Author: admin | Date: June 13, 2003 | Please Comment!

Was searching around for heated grips for the wing and found this. Just wanted to pass it on.

A significant development from the Oz Deep South LoTech Motorcycle Research Labs.

Its starting to get cold here in Tassie. In a cuppla weeks its going to be bloody cold. And my hands are going to get icy cold, because some mongrel decided that he needed my Spidi winter gauntlets more than I did. This morally bankrupt cretin knocked them off out of my helmet which I had left dangling on the rear indicator of the mighty Chicken Wing. Probably had a spot of gardening to do. (This wouldn’t happen now – I can whack them into one of the wonderful glove boxes on the RT ! )

I rode home that night with my mind filled with many thoughts:

1.) The hearty discussion that would take place if I ever found the aforesaid mongrel

2.) How I had looked at other people riding without gloves, and thought what dickheads they were, and pondered the fact that I was doing exactly the same thing

3.) Thought about getting some of those wonderful heated handgrips, so that I could use my lighter gloves all year round. – Nah – they are more expensive that another pair of gloves. Then, EUREKA!!! The light globes went off in my head – (or was it a speed camera – It wasn’t- its been 3 weeks now, and no ticket.)

4.) I realised that heated handgrips are just a bit of resistance wire connected to the battery, and wound round the handgrips and coated with rubber. For this they charge over nearly $200.00

Upon checking the trusty Dick Smith catalog, (and no, I wasn’t still riding at this stage) I found that item W-3200 is 4 metres of Cuprothal resistance wire with a resistance of 6 ohms per metre. For this they charge $1.20.

2 metres of this wound round each handgrip would give about 12 watts of heat. After application of the she’ll be right rule, and a couple of stubbies (13oz bottles of beer) , I was confident that this was exactly the right amount of heating required. Total current drain should be about 2 amps.

To cut a long story short – it worked beautifully with the resistances connected in parallel across the battery. However, It’s a bit too warm. I’ve got to turn it off after about 5 minutes. (see! you can’t always rely on the she’ll be right rule)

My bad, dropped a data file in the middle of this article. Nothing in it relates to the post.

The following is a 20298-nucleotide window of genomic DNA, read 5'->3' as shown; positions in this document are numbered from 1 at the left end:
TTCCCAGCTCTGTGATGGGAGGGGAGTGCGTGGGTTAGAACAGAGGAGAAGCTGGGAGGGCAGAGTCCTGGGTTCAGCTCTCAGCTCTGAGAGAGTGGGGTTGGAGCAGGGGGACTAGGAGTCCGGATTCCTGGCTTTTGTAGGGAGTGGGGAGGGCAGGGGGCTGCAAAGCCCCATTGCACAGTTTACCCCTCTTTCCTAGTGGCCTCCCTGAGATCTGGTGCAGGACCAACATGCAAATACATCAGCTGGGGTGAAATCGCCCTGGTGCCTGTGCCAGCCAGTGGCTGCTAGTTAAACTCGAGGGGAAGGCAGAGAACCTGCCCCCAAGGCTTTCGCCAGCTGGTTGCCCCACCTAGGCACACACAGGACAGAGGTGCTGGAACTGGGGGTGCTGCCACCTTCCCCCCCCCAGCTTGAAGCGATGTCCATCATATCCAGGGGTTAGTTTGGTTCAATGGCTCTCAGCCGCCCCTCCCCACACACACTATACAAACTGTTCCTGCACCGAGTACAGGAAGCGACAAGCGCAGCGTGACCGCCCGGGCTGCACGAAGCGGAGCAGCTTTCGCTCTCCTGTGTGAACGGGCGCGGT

I then added a 5 ohm 10watt resistor in series with the aforementioned resistance wires. The temperature was now beautiful.

I then added a switch to bypass the resistor for those tiimes that it is really cold, and you need the extra heat in the grips.

I drilled a hole into the handlebars near the headstem so that I could run the wiring through the handlebars, and out the ends. This was to solve the problem of connection to the heating element on the twistgrip. (Yeah, I know I’ve weakened the bars, and I know that someone an engineering degree will come back at me with detailed discussions of stress risers, and calculations proving that the handlebars now have less strength than a wet tissue. I’ve applied the partly discredited “she’ll be right” rule again, and decided that the risk is acceptable. Anyway, it’s been working on the CX for nearly 2 years now)

My handgrips are the black foamy touring ones, with a chrome knob on the end. The soft foam allows the resistance wire to be wound tightly around the grips. It digs into the foam, and does not slide laterally across the grip.

I used twin core wire running through the handlebars. I removed the chrome cap on each handgrip. The power wires were fed through a hole drilled near the headstem, and out each end of the bars. I ran twin core wire with +ve and -ve, rather than trying to find an earth for the heating element on the handgrip. I ran the +ve wire under the foam, so that it came out on the inner side of the handgrip. One end of the resistance wire was tied in a rolling hitch and wound in a spiral around the handgrip, at a spacing of about 6mm. 2 metres of wire will reach the entire width of the handgrip, where it was again hitched I soldered the first couple of turns together so it would not unroll, and also soldered the power leads to each end of the resistance wire. I glued the chrome end tips back on with silastic.

P.S. don’t forget to put on some kind of switch, and a 5 amp fuse.

DISCLAIMER: This information pure fantasy of course. I would never suggest that anyone ever actually put it into practice, and deprive motorcycle accessory manufacturers of much needed revenue. Things like this are far too complex for the average person to undertake without professional assistance. Your bike could explode, catch fire, go rusty, or all three. I only thought of it because my brain has been burned out by the harsh rays of the sun caused by the huge hole in the ozone layer directly above us. Have pity on me.

Eric Graudins
Tasmania, Australia.